“It’s not so much what we have in this life that matters. It’s what we do with what we have. The alphabet is fine. But it’s what we do with it that matters most—making words like ‘friend’ and ‘love.’ That’s what really matters.”
– Fred Rogers
It’s been said that “Good friends are hard to find,” but I think it’s truer to confess that “Good friendships are hard to build.”
They take time and work and diligence. They require patience and forgiveness. There are no shortcuts. They often grow in fits and starts. And though many are interested in experiencing the outcome of that kind of labor, few are interested in the effort.
In other words, many people want a friend. Few want to be a friend.
And that’s resulted in an epidemic of loneliness and dissatisfaction. The children’s poet Shel Silverstein speaks about the way we tend to approach friendships. He writes:
“I’ve discovered a way to stay friends forever
There’s really nothing to it.
I simply tell you what to do
And you do it.”
Shel’s right. Too many of us unknowingly embrace a selfish posture towards friendship. His playful poem captures what I’ll call the “my friends exist for me” approach to friendship. Perhaps you’ve seen it before. It rears its ugly head when folks find themselves believing:
My friends exist so that I have something to do on a Friday night.
My friends exist so that I can try new restaurants and see new movies with someone.
My friends exist so that I won’t feel lonely.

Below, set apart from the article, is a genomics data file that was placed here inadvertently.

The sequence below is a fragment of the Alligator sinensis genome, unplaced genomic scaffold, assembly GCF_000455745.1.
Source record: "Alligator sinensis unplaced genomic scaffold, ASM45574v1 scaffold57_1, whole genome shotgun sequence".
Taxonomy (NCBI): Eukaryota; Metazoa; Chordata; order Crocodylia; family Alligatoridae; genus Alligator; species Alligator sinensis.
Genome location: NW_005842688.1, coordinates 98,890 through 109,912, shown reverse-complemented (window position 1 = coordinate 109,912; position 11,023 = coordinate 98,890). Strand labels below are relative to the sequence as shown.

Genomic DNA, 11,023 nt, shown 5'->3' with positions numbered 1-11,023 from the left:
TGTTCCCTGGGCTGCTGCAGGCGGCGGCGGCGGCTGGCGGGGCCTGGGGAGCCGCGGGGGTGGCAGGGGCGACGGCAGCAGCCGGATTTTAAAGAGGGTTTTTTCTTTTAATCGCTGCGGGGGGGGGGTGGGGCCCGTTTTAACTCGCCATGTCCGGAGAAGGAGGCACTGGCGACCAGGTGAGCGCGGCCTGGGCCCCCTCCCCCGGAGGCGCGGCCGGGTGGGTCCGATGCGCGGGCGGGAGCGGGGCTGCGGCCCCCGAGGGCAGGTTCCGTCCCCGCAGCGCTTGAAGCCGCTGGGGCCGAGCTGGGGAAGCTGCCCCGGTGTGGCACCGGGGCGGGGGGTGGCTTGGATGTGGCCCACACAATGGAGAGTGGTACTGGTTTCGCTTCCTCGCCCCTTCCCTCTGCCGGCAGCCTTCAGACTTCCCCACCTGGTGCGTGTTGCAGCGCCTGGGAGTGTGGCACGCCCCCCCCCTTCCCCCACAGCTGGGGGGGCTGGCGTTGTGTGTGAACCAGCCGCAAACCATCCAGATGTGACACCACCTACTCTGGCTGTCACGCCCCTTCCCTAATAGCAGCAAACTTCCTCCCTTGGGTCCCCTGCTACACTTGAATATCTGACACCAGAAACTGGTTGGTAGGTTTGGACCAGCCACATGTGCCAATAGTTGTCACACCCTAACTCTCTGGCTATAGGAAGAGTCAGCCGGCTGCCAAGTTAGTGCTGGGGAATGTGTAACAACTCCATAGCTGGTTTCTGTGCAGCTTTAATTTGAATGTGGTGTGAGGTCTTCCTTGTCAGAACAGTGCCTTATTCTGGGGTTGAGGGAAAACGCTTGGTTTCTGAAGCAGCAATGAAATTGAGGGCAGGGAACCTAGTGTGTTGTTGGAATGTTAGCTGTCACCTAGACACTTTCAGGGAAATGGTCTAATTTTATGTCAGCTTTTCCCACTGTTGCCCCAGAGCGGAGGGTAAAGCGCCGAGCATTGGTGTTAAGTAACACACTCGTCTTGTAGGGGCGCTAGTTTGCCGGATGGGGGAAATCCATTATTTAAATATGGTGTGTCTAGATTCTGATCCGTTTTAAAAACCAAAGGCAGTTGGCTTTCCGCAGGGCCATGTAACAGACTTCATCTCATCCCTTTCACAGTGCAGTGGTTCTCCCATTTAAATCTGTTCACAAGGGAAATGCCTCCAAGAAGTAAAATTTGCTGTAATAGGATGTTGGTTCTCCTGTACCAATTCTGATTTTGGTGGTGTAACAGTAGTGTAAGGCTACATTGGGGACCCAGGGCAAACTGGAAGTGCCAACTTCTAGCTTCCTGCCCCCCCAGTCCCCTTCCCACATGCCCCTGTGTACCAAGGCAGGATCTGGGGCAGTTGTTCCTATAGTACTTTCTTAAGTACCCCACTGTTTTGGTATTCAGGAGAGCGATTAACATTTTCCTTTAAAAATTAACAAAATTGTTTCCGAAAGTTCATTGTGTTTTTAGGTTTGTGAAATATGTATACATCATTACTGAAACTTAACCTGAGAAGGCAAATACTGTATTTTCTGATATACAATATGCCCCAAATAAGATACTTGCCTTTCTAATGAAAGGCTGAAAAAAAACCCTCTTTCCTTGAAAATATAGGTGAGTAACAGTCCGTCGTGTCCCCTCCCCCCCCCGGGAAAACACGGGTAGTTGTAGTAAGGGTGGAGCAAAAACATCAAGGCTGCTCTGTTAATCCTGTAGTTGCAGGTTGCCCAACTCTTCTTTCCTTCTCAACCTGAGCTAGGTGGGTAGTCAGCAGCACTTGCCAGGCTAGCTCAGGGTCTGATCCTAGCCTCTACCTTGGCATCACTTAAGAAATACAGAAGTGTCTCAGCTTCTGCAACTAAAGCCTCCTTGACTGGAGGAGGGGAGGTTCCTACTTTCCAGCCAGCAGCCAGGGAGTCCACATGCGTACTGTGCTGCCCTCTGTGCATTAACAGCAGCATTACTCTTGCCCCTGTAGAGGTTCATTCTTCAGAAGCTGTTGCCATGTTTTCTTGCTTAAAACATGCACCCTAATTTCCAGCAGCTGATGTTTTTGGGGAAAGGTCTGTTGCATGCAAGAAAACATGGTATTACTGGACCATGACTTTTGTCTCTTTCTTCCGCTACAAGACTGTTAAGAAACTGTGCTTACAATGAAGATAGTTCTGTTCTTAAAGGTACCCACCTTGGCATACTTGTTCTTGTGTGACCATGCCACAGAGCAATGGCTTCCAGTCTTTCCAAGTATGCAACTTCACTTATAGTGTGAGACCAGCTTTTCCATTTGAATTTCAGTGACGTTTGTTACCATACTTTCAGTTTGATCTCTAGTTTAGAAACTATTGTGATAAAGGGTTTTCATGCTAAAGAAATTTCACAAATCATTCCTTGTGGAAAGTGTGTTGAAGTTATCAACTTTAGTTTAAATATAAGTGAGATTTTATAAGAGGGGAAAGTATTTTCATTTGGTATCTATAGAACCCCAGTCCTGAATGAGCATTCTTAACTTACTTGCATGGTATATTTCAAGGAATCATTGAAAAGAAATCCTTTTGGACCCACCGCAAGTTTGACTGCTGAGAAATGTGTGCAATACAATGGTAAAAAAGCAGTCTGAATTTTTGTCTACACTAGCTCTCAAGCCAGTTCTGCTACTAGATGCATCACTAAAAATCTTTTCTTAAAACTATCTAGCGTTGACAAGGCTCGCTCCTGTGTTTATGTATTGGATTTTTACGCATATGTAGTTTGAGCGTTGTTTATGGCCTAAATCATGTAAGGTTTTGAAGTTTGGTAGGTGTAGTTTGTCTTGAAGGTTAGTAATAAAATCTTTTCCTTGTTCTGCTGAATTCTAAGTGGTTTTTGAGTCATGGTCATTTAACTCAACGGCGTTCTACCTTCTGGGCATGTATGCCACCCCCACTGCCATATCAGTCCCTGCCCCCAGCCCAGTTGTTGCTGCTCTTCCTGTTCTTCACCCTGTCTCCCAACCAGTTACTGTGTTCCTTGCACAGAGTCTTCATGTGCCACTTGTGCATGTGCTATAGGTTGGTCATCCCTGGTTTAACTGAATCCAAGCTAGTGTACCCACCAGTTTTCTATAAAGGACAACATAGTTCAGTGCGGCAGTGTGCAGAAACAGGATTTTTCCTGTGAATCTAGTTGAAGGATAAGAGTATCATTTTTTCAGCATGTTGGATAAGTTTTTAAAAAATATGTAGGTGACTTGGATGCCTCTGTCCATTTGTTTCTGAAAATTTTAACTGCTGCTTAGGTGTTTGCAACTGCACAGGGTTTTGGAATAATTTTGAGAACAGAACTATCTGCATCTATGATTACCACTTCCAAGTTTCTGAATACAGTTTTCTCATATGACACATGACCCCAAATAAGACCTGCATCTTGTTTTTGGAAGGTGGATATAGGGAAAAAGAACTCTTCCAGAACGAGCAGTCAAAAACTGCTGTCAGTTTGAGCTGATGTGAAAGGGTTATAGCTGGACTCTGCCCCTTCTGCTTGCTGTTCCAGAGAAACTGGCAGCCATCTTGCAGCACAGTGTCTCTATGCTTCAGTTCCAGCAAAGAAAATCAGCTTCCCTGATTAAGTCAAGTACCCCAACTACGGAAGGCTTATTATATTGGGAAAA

My friends exist for me.
This posture towards friendship is highly misguided. It’s plain bad advice. If you desire deeper, more substantive relationships, here are four habits, advocated by the author of Proverbs, that can help you build better friendships. Friendships that aren’t all about you. Friendships that bring life and yield joy. Friendships that will last.
If you want to build friendships that will last, first, you must cultivate self-awareness.
Proverbs 20:5 says, “The purposes of a person’s heart are deep waters, but one who has insight draws them out.”
What’s going on deep inside us is difficult to analyze or to understand precisely. But those who desire to be good friends take the time to explore their own hearts. They assess their motives and desires, and honestly evaluate what makes them tick. They name old wounds and identify the effects of those wounds. They own up to the good, the bad, and the ugly that shapes their decision-making.
They cultivate self-awareness. And self-awareness is critical to building friendships that can last.
Someone who is self-aware is able to recognize when they’re being unreasonable, when they’re being demanding, and when they’re reacting to a current circumstance out of an old wound. And isn’t that what you want in a friendship?
Those who are self-aware have taken the time to look into their own hearts so that they can respond to and care well for those whom they call “friend.”
Self-awareness can grow in many contexts. Counseling is a helpful tool. So is journaling. Research shows that writing down things we are thankful for and identifying things that frustrate us can help us gain insight into the nooks and crannies of our hearts.
So how do you build friendships that last? First, you cultivate self-awareness.
But becoming a better friend isn’t just about improving the ways we understand ourselves. It’s also about adjusting the postures we adopt when relating to others.
If you want to build friendships that last, you must also commit to radical candor.
What’s radical candor?
Kim Scott, a remarkable business leader in the tech industry, who’s led online sales at AdSense, YouTube, and Doubleclick and Operations at Google, writes, “Radical candor is the ability to challenge directly and show you care personally at the same time.” It’s the commitment to take a risk and speak the truth to a person who matters to you.